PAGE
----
Any person (other than your parents) who is counted in the household and will be attending any term of the academic year at least half time. The person must be working toward a degree or certificate leading to a recognized education credential at a postsecondary school eligible to participate in the federal student aid programs. You (the student) need not be enrolled half time to be counted in the number in college.
Your school must have your information by your last day of enrollment. If your school has not received your application information electronically, you must submit your paper SAR to the school by the deadline. Either the electronic record (ISIR) or the paper SAR that has been processed by the Department must have an official EFC. Once the school receives your information, it will use your EFC to determine the amount of your federal grant, loan, or workstudy award, if you are eligible. The FAA will send you a letter explaining the aid the school is offering.
If you do not receive your SAR Acknowledgement within two weeks or SAR within four weeks after submitting your application, call the Federal Student Aid Information Center at 1-800-4-FED-AID (1-800-433-3243). You can use the automated system to find out whether your application has been processed or to request duplicate copies of your report. You will need to provide your Social Security Number and the first two letters of your last name. You can also check the status of your FAFSA and print a copy of your SAR at https://fafsa.ed.gov. If you apply on FAFSA on the Web, you will get a confirmation notice after you click on Submit.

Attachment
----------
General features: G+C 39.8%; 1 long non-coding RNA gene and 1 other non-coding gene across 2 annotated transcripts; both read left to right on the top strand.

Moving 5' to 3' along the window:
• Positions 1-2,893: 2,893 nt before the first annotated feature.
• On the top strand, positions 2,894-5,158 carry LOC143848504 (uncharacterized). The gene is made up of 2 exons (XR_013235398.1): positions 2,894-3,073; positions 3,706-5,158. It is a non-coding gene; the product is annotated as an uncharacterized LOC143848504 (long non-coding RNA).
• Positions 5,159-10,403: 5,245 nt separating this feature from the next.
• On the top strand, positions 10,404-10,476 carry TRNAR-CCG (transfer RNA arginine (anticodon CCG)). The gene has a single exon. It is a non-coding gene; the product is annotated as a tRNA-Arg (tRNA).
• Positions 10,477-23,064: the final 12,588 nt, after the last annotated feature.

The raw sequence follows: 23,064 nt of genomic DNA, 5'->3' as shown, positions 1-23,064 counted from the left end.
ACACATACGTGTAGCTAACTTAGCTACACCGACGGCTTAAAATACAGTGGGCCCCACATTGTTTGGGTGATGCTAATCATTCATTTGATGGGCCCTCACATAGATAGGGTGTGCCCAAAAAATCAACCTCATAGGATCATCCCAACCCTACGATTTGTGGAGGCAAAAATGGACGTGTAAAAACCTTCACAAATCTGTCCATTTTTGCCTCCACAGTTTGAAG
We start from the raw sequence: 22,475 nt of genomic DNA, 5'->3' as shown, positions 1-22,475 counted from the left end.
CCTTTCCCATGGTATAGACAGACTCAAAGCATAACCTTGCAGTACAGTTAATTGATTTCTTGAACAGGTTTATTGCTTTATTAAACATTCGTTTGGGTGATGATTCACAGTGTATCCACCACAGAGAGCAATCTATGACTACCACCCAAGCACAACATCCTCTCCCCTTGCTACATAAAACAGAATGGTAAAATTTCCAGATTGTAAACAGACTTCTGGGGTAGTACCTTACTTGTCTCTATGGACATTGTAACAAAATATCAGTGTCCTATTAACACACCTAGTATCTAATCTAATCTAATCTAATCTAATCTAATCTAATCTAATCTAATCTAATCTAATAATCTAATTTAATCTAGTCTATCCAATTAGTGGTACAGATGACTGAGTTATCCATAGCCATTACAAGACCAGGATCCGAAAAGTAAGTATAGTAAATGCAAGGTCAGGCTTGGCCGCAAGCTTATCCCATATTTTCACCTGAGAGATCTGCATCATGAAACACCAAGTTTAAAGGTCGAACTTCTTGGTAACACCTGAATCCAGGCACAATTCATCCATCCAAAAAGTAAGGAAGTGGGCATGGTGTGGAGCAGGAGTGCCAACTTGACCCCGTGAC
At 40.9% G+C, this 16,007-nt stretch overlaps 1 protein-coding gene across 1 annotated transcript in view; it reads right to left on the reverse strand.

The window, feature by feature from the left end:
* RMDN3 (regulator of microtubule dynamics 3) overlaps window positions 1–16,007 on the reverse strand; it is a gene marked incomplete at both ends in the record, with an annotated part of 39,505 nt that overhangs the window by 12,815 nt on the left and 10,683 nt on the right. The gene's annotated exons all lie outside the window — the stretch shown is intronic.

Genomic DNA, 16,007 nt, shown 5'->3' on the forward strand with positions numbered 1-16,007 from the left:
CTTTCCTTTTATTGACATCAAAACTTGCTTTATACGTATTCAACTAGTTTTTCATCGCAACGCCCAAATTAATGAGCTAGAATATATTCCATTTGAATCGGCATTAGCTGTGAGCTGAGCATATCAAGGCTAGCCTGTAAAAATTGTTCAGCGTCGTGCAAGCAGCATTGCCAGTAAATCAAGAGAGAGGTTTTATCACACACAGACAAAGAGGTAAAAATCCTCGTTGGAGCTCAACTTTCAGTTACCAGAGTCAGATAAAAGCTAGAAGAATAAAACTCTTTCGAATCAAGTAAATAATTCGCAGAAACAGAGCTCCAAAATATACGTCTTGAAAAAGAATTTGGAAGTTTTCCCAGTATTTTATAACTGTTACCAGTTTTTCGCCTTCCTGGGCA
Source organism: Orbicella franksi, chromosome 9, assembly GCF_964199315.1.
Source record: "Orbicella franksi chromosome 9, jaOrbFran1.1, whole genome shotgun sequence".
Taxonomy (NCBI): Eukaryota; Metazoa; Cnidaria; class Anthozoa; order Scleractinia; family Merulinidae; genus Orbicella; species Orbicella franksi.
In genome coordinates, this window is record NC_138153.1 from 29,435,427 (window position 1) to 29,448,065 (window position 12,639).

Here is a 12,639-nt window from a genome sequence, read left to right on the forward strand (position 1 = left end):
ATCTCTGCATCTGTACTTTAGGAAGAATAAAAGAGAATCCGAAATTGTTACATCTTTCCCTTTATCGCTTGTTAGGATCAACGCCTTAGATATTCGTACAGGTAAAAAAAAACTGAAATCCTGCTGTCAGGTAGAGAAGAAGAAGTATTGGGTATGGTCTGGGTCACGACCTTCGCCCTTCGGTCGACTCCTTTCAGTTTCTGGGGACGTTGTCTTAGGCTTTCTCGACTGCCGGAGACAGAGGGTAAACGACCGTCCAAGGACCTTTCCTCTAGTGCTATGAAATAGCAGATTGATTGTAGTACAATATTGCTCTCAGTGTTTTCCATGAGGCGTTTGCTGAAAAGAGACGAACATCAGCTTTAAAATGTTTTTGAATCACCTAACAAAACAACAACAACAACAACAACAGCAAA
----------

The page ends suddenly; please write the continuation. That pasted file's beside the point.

Your FAFSA will be processed in two to four days. If you do get an email within a week you can check the status by going to https://fafsa.ed.gov. You can also check by contacting the Federal student aid Information center at 1-800-4-FED-AID.
It’s a federal regulation. There are basic requirements a student must meet to be considered an independent student. If you do not meet these requirements but you still believe you are truly independent of your parents, you may appeal for a “dependency override” in the financial aid office at your school. In unusual cases, the financial aid administrator can change your dependency based on adequate documentation of special circumstances you may have.
Whenever you have problems or questions about your financial aid, you can come and speak to a counselor in the Office of Financial Aid, located in HN 241. Any change in your family’s circumstances (i.e. loss of employment, loss of benefits, death or divorce) should be reported so that we can help you adjust the data elements used to calculate your EFC. The adjustment might increase your eligibility for student aid to help you through your Hunter education.
In addition to the FAFSA application, you must also file a TAP application every year.
For an associate degree you may receive TAP for up to 6 semesters. You will be limited to 6 semesters of TAP even if you change majors or transfer to another community college. When you enroll in a 4 year college program at a senior college, you will become eligible for an additional 2 full-time semesters of TAP bringing your undergraduate total to 8 semesters. If you are enrolled in SEEK, you may receive up to 10 semesters (or the equivalent) of TAP as an undergraduate.
Not all students are eligible for TAP. To be eligible you must be a legal NY state resident and be enrolled in at least 12 credits, all of which must count toward the completion of your Hunter degree. The first place to go to determine whether you can use TAP funding toward your current course of study is your FACTS (Financial Aid Eligibility & Certification Tracking System) account. When you log in, click on “Current Eligibility” on the menu bar and select “Details”. This will give you an explanation of how much TAP money you are eligible for, and if you are not, why not.